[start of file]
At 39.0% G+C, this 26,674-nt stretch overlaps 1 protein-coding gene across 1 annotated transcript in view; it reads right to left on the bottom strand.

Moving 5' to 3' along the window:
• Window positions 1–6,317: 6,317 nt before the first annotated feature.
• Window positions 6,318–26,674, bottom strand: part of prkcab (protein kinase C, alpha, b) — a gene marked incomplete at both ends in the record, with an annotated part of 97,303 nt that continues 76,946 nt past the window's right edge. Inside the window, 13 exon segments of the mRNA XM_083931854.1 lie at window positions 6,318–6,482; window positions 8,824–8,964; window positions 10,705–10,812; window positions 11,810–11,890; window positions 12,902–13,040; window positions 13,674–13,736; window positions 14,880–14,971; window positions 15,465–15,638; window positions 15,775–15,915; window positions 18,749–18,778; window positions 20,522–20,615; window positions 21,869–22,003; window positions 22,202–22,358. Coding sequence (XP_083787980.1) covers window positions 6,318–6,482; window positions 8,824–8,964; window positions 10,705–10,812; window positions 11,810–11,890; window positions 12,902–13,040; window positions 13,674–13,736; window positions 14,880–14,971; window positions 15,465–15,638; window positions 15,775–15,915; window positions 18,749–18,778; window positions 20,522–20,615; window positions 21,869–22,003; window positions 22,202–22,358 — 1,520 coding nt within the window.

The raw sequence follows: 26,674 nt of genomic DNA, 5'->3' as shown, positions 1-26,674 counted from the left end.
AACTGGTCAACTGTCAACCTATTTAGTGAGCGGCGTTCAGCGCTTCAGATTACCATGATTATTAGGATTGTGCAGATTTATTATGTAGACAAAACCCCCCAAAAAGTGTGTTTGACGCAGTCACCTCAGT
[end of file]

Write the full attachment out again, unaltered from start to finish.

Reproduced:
At 39.0% G+C, this 26,674-nt stretch overlaps 1 protein-coding gene across 1 annotated transcript in view; it reads right to left on the bottom strand.

Moving 5' to 3' along the window:
• Window positions 1–6,317: 6,317 nt before the first annotated feature.
• Window positions 6,318–26,674, bottom strand: part of prkcab (protein kinase C, alpha, b) — a gene marked incomplete at both ends in the record, with an annotated part of 97,303 nt that continues 76,946 nt past the window's right edge. Inside the window, 13 exon segments of the mRNA XM_083931854.1 lie at window positions 6,318–6,482; window positions 8,824–8,964; window positions 10,705–10,812; window positions 11,810–11,890; window positions 12,902–13,040; window positions 13,674–13,736; window positions 14,880–14,971; window positions 15,465–15,638; window positions 15,775–15,915; window positions 18,749–18,778; window positions 20,522–20,615; window positions 21,869–22,003; window positions 22,202–22,358. Coding sequence (XP_083787980.1) covers window positions 6,318–6,482; window positions 8,824–8,964; window positions 10,705–10,812; window positions 11,810–11,890; window positions 12,902–13,040; window positions 13,674–13,736; window positions 14,880–14,971; window positions 15,465–15,638; window positions 15,775–15,915; window positions 18,749–18,778; window positions 20,522–20,615; window positions 21,869–22,003; window positions 22,202–22,358 — 1,520 coding nt within the window.

The raw sequence follows: 26,674 nt of genomic DNA, 5'->3' as shown, positions 1-26,674 counted from the left end.
AACTGGTCAACTGTCAACCTATTTAGTGAGCGGCGTTCAGCGCTTCAGATTACCATGATTATTAGGATTGTGCAGATTTATTATGTAGACAAAACCCCCCAAAAAGTGTGTTTGACGCAGTCACCTCAGT